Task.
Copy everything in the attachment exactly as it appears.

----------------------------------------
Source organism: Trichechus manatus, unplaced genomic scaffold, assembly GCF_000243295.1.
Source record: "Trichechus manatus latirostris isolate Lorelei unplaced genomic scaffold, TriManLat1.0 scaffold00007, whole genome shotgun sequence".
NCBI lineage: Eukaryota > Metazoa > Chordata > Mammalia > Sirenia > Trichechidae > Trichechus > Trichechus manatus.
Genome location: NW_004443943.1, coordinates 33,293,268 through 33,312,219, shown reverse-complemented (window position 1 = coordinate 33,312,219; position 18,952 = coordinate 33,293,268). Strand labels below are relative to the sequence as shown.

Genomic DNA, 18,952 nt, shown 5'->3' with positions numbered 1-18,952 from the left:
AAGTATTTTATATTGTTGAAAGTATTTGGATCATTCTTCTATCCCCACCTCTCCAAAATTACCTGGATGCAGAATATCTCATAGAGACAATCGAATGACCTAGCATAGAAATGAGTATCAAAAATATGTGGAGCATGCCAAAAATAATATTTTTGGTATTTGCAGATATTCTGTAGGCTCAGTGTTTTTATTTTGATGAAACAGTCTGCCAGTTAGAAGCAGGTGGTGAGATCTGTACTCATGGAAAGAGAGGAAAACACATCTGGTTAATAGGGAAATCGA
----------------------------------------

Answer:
Source organism: Trichechus manatus, unplaced genomic scaffold, assembly GCF_000243295.1.
Source record: "Trichechus manatus latirostris isolate Lorelei unplaced genomic scaffold, TriManLat1.0 scaffold00007, whole genome shotgun sequence".
NCBI lineage: Eukaryota > Metazoa > Chordata > Mammalia > Sirenia > Trichechidae > Trichechus > Trichechus manatus.
Genome location: NW_004443943.1, coordinates 33,293,268 through 33,312,219, shown reverse-complemented (window position 1 = coordinate 33,312,219; position 18,952 = coordinate 33,293,268). Strand labels below are relative to the sequence as shown.

Genomic DNA, 18,952 nt, shown 5'->3' with positions numbered 1-18,952 from the left:
AAGTATTTTATATTGTTGAAAGTATTTGGATCATTCTTCTATCCCCACCTCTCCAAAATTACCTGGATGCAGAATATCTCATAGAGACAATCGAATGACCTAGCATAGAAATGAGTATCAAAAATATGTGGAGCATGCCAAAAATAATATTTTTGGTATTTGCAGATATTCTGTAGGCTCAGTGTTTTTATTTTGATGAAACAGTCTGCCAGTTAGAAGCAGGTGGTGAGATCTGTACTCATGGAAAGAGAGGAAAACACATCTGGTTAATAGGGAAATCGA